We recently posted about the influx of new general counsel at about 10% of large organizations, and the expected corollary to that is former general counsel are leaving those positions. The thing is, some general counsel are not leaving of their own accord.
Here's an update of the recent law department shakeups (some voluntary, some not) making headlines.
Pfizer's Amy Schulman and Ellen Rosenthal
Last December, Pfizer's general counsel Amy Schulman stepped down "by mutual agreement," according to a Pfizer press release. In a continuing transition in the legal department, last week Ellen Rosenthal's departure was announced. Chief Counsel for the Pfizer Legal Alliance, Rosenthal will no longer manage the 15 law firms representing the company, reports CorporateCounsel.
J.P. Morgan's Cindy Armine
It seems Cindy Armine has left for greener pastures. As the former Chief Compliance Officer of J.P. Morgan Chase, who could blame her? She's had a rough year dealing with one headache after another, and is expected to start working for First Data Corp., reports The Wall Street Journal. In the interim, Lou Rauchenber, J.P. Morgan's chief administrative officer will be acting in Armine's old role, reports Reuters.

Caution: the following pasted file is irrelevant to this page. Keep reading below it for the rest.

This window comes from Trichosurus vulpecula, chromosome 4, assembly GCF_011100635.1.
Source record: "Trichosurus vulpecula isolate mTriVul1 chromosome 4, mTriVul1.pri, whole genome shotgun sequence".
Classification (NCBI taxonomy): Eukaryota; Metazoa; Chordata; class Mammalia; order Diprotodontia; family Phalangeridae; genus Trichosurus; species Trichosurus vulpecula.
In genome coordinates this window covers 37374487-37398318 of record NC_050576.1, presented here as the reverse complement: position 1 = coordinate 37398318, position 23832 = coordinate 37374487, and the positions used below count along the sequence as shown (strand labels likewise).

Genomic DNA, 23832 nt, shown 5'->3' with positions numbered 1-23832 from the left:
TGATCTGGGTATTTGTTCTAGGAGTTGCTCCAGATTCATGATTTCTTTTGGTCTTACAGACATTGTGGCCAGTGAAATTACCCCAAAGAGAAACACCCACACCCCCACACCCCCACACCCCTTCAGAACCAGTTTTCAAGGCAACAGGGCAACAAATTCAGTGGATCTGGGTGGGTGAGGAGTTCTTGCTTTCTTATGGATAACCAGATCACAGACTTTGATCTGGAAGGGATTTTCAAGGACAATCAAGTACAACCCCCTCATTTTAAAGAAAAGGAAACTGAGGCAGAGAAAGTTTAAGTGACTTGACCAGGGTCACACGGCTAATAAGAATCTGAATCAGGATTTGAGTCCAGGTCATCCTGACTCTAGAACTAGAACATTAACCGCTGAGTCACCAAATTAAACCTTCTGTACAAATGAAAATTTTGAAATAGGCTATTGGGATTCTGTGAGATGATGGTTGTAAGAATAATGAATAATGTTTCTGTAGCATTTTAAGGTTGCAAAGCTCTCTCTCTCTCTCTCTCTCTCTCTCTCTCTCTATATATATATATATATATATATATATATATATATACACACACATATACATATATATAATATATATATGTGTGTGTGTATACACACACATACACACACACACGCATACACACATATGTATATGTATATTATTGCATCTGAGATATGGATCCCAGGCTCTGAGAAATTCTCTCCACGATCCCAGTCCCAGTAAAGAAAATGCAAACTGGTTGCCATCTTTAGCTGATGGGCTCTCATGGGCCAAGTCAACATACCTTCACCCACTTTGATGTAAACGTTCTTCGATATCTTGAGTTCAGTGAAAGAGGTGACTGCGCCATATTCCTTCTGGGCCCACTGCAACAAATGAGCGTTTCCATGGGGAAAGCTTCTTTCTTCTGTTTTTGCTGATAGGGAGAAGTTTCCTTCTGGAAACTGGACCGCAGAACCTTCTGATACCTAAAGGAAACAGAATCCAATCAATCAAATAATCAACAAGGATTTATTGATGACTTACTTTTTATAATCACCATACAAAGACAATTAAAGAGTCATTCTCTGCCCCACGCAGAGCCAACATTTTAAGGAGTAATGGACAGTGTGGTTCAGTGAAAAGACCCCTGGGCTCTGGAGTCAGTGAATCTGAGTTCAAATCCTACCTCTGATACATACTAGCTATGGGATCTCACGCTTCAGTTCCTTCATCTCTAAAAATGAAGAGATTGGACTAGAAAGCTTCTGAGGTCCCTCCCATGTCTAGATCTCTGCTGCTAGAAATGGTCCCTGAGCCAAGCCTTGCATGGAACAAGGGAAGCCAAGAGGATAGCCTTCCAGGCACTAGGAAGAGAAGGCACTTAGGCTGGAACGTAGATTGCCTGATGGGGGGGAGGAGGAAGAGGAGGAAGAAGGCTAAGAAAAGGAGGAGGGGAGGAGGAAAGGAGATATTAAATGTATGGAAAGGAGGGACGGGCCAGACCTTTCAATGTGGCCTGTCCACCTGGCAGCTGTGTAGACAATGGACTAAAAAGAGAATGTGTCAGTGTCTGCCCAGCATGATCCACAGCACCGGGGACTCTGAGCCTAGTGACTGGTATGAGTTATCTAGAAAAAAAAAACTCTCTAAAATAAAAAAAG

WellPoint's John Cannon
A few weeks ago, John Cannon, WellPoint Inc.'s general counsel and interim chief executive officer, was fired without cause, reports the Indianapolis Business Journal. According to a Form 8-K the company filed, Cannon will remain in his position "until the early part of March 2014 to assist in the transition of his duties."
Is Richard Walker of Deutsche Bank Next?
Rumors are circulating that amidst a rate rigging scandal in Europe, Deutsche Bank is considering letting go of its U.S.-based general counsel Richard Walker, reports Bloomberg. However, the bank has dismissed such allegations and stated, "[w]e do not comment on unfounded speculation and gossip," according to Bloomberg.
Getting fired is a sad reality of the legal industry (or any industry really), and no one, not even general counsel are safe. Of course, these things don't happen in a vacuum, and these lawyers were probably smart enough to see the writing on the wall. Our advice to you? Don't ignore the signs, and always have a plan B.